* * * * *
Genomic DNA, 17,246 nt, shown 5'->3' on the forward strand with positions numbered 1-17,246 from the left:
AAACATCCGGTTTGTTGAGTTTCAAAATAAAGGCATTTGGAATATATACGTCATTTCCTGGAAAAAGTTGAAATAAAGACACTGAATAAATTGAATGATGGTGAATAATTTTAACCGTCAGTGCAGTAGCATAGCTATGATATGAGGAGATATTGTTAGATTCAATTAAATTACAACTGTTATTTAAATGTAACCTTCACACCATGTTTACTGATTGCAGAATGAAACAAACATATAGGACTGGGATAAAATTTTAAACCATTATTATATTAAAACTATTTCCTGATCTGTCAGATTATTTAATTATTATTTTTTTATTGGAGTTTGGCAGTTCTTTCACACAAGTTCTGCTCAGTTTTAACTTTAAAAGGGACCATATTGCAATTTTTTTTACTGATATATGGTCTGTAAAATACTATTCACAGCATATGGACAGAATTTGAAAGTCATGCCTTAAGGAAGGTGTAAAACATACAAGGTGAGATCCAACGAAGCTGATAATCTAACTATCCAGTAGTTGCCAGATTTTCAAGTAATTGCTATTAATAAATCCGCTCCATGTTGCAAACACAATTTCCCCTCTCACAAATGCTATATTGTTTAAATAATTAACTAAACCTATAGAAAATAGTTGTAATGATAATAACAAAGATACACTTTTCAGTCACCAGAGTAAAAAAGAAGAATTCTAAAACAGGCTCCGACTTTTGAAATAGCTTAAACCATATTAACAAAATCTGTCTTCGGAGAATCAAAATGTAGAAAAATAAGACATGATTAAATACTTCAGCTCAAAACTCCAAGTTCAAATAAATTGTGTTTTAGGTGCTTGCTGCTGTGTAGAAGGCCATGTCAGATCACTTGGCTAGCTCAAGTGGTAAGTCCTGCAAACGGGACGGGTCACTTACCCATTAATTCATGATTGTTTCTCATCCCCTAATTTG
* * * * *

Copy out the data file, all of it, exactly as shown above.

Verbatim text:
Genomic DNA, 17,246 nt, shown 5'->3' on the forward strand with positions numbered 1-17,246 from the left:
AAACATCCGGTTTGTTGAGTTTCAAAATAAAGGCATTTGGAATATATACGTCATTTCCTGGAAAAAGTTGAAATAAAGACACTGAATAAATTGAATGATGGTGAATAATTTTAACCGTCAGTGCAGTAGCATAGCTATGATATGAGGAGATATTGTTAGATTCAATTAAATTACAACTGTTATTTAAATGTAACCTTCACACCATGTTTACTGATTGCAGAATGAAACAAACATATAGGACTGGGATAAAATTTTAAACCATTATTATATTAAAACTATTTCCTGATCTGTCAGATTATTTAATTATTATTTTTTTATTGGAGTTTGGCAGTTCTTTCACACAAGTTCTGCTCAGTTTTAACTTTAAAAGGGACCATATTGCAATTTTTTTTACTGATATATGGTCTGTAAAATACTATTCACAGCATATGGACAGAATTTGAAAGTCATGCCTTAAGGAAGGTGTAAAACATACAAGGTGAGATCCAACGAAGCTGATAATCTAACTATCCAGTAGTTGCCAGATTTTCAAGTAATTGCTATTAATAAATCCGCTCCATGTTGCAAACACAATTTCCCCTCTCACAAATGCTATATTGTTTAAATAATTAACTAAACCTATAGAAAATAGTTGTAATGATAATAACAAAGATACACTTTTCAGTCACCAGAGTAAAAAAGAAGAATTCTAAAACAGGCTCCGACTTTTGAAATAGCTTAAACCATATTAACAAAATCTGTCTTCGGAGAATCAAAATGTAGAAAAATAAGACATGATTAAATACTTCAGCTCAAAACTCCAAGTTCAAATAAATTGTGTTTTAGGTGCTTGCTGCTGTGTAGAAGGCCATGTCAGATCACTTGGCTAGCTCAAGTGGTAAGTCCTGCAAACGGGACGGGTCACTTACCCATTAATTCATGATTGTTTCTCATCCCCTAATTTG